John Menzies Ready for Takeoff as Lockdown Lifts

The Week: Morningstar columnist Rodney Hobson looks at the newsagent-turned baggage handler as travelling starts to resume, as well as Intu and Royal Mail 

Rodney Hobson 26 June, 2020 | 8:52AM
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You have to sympathise at least a little with John Menzies (MNZS), which belatedly accepted that distributing newspapers and magazines was a dying industry and moved into the burgeoning field of air travel, handling luggage instead of printed paper.

Alas, as we all know covid-19 has emptied the airports of travellers and it was looking pretty grim when Menzies issued such guidance as it could in March. Could there now be light at the end of the runway?

Revenue in April and May was down 64% compared with the same two months of 2019 but that was in line with March’s warning. There was no more bad news. Menzies says it has not incurred any bad debts so far, outstanding payments are being collected from customers and cash is being preserved. Even as things stand now, it can keep going into next year without breaching banking covenants.

Life is already starting to look better as various countries lift lockdowns and ease travelling restrictions. Menzies reckons July will see a revival of activity. A lot could still go wrong if the feared second wave of infections materialises later this year but there is at last some hope and if weaker rivals go to the wall then there could eventually be rich pickings for the stronger survivors.

The rise in debt last year, though comparatively small, was a disappointment but Menzies is committed to reducing the burden so I am not too worried on that score. Cash that would have been paid out in dividends will help.

The shares nosedived from 480p to 75p, a drop of 84%, and they have struggled to pick up again, trading currently around 130p. That is a far worse performance than for most shares. They look an interesting punt for anyone prepared to play a long game.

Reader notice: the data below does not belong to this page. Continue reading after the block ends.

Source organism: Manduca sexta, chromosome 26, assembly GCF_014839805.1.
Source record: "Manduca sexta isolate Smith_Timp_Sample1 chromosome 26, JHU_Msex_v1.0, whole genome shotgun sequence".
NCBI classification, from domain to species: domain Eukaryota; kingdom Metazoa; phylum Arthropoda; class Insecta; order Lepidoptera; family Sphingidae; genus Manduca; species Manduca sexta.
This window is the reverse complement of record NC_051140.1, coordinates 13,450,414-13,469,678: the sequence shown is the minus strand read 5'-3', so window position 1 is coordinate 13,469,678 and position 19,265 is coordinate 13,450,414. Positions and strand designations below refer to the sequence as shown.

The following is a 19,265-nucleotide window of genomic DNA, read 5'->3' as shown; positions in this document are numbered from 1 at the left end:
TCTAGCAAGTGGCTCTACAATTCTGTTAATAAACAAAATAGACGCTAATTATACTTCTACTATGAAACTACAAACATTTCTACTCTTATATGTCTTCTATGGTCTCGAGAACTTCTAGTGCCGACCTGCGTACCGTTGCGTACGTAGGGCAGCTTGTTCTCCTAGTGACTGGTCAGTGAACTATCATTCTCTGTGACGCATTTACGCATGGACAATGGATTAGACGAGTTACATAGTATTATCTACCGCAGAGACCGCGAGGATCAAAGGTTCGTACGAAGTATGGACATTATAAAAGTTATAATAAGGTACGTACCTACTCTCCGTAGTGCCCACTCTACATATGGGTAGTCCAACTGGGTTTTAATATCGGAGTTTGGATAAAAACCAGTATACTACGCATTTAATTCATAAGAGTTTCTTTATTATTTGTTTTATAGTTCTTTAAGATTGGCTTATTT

Intu Deep Trouble

A quick reminder that however tough life is for retailers it is far, far worse for retail property owners. Stung by criticism that that it would be unfair on employees and suppliers if it walked away from its commitments, JD Sports (JD.) has structured its pre-pack deal for Go Outdoors to include stumping up for various debts including branded stock, tax, customers’ returns and gift cards. Employees will be transferred with rights and conditions of employment intact.

Owners of shop premises are not so lucky but no-one except the affected shareholders will be kicking up a fuss. Few sympathise with shopping mall owners who set up inflexible leases stacked against tenants. Meanwhile, other retailers have failed to pay their full quarterly rents.

It’s another nail in the coffin of Intu Properties (INTU), whose shares have slumped to a miserly 3.87p. The wonder is that anyone thinks they are worth anything. It is not too late to get out and accept the pittance on offer.

Frail Mail

When Royal Mail (RMG) floated I described it as a property company that also delivered the post. All the value was in any land and buildings that could be flogged off, since there would be an inevitable continuing decline in letters that would not be entirely offset by any rise in parcel deliveries.

Interim executive chairman Keith Williams now says that the company “has not adapted quickly enough to the changes in our marketplace of more parcels and fewer letters”. What have the experts running the business being thinking about? Every results announcement and trading update since privatisation has shown exactly that.

Williams could start with plain English. What do “a £130 million saving in people costs” and “a management restructure impacting around 2,000 roles” mean? People will lose their jobs, by any chance? Then there’s “targeted pricing actions”. It sounds suspiciously like a mealy mouthed way of saying the cost of postage was increased.

Royal Mail needs someone who can call a spade a spade. Until it gets one, avoid the shares

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About Author

Rodney Hobson

Rodney Hobson  is a columnist for and author of several investing books, including The Dividend Investor and How to Build a Share Portfolio.

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